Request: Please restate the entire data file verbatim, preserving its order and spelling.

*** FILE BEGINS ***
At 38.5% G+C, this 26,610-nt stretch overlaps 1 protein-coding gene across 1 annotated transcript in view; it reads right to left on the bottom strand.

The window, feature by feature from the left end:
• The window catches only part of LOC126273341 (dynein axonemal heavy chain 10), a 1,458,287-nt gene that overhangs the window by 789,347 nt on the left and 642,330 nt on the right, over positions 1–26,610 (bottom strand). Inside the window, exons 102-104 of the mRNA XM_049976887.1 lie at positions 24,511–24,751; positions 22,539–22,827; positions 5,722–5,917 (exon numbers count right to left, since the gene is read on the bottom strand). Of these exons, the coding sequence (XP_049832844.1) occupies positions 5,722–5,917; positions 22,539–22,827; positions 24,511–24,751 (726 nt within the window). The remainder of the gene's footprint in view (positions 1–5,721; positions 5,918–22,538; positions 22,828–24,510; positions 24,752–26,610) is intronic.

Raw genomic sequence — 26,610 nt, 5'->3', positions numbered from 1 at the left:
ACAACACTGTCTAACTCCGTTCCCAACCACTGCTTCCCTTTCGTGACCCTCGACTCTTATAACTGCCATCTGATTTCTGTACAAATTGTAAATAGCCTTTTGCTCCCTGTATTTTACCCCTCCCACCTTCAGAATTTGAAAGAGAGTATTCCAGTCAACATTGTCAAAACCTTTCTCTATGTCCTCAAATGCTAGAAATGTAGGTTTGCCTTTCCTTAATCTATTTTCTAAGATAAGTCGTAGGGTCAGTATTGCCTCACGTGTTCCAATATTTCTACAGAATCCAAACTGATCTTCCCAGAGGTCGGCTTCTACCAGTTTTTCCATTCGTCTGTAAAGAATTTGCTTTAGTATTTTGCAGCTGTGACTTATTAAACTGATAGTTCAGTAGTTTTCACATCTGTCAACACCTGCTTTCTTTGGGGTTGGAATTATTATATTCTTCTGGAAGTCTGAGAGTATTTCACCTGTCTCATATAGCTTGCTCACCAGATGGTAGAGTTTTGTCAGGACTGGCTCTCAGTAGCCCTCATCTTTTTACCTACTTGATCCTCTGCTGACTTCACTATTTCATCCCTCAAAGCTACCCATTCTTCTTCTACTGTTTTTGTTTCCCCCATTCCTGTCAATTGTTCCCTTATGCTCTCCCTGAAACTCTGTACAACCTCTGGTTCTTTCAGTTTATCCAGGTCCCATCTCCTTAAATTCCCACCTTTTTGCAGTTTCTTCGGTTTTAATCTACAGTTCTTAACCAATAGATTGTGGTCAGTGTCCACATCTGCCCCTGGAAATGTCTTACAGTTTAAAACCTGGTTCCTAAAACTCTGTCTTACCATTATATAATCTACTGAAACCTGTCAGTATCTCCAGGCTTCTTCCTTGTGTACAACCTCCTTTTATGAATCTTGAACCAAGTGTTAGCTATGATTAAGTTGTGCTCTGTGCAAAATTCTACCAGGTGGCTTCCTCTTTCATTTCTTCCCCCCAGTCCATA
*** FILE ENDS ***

At 38.5% G+C, this 26,610-nt stretch overlaps 1 protein-coding gene across 1 annotated transcript in view; it reads right to left on the bottom strand.

The window, feature by feature from the left end:
• The window catches only part of LOC126273341 (dynein axonemal heavy chain 10), a 1,458,287-nt gene that overhangs the window by 789,347 nt on the left and 642,330 nt on the right, over positions 1–26,610 (bottom strand). Inside the window, exons 102-104 of the mRNA XM_049976887.1 lie at positions 24,511–24,751; positions 22,539–22,827; positions 5,722–5,917 (exon numbers count right to left, since the gene is read on the bottom strand). Of these exons, the coding sequence (XP_049832844.1) occupies positions 5,722–5,917; positions 22,539–22,827; positions 24,511–24,751 (726 nt within the window). The remainder of the gene's footprint in view (positions 1–5,721; positions 5,918–22,538; positions 22,828–24,510; positions 24,752–26,610) is intronic.

Raw genomic sequence — 26,610 nt, 5'->3', positions numbered from 1 at the left:
ACAACACTGTCTAACTCCGTTCCCAACCACTGCTTCCCTTTCGTGACCCTCGACTCTTATAACTGCCATCTGATTTCTGTACAAATTGTAAATAGCCTTTTGCTCCCTGTATTTTACCCCTCCCACCTTCAGAATTTGAAAGAGAGTATTCCAGTCAACATTGTCAAAACCTTTCTCTATGTCCTCAAATGCTAGAAATGTAGGTTTGCCTTTCCTTAATCTATTTTCTAAGATAAGTCGTAGGGTCAGTATTGCCTCACGTGTTCCAATATTTCTACAGAATCCAAACTGATCTTCCCAGAGGTCGGCTTCTACCAGTTTTTCCATTCGTCTGTAAAGAATTTGCTTTAGTATTTTGCAGCTGTGACTTATTAAACTGATAGTTCAGTAGTTTTCACATCTGTCAACACCTGCTTTCTTTGGGGTTGGAATTATTATATTCTTCTGGAAGTCTGAGAGTATTTCACCTGTCTCATATAGCTTGCTCACCAGATGGTAGAGTTTTGTCAGGACTGGCTCTCAGTAGCCCTCATCTTTTTACCTACTTGATCCTCTGCTGACTTCACTATTTCATCCCTCAAAGCTACCCATTCTTCTTCTACTGTTTTTGTTTCCCCCATTCCTGTCAATTGTTCCCTTATGCTCTCCCTGAAACTCTGTACAACCTCTGGTTCTTTCAGTTTATCCAGGTCCCATCTCCTTAAATTCCCACCTTTTTGCAGTTTCTTCGGTTTTAATCTACAGTTCTTAACCAATAGATTGTGGTCAGTGTCCACATCTGCCCCTGGAAATGTCTTACAGTTTAAAACCTGGTTCCTAAAACTCTGTCTTACCATTATATAATCTACTGAAACCTGTCAGTATCTCCAGGCTTCTTCCTTGTGTACAACCTCCTTTTATGAATCTTGAACCAAGTGTTAGCTATGATTAAGTTGTGCTCTGTGCAAAATTCTACCAGGTGGCTTCCTCTTTCATTTCTTCCCCCCAGTCCATA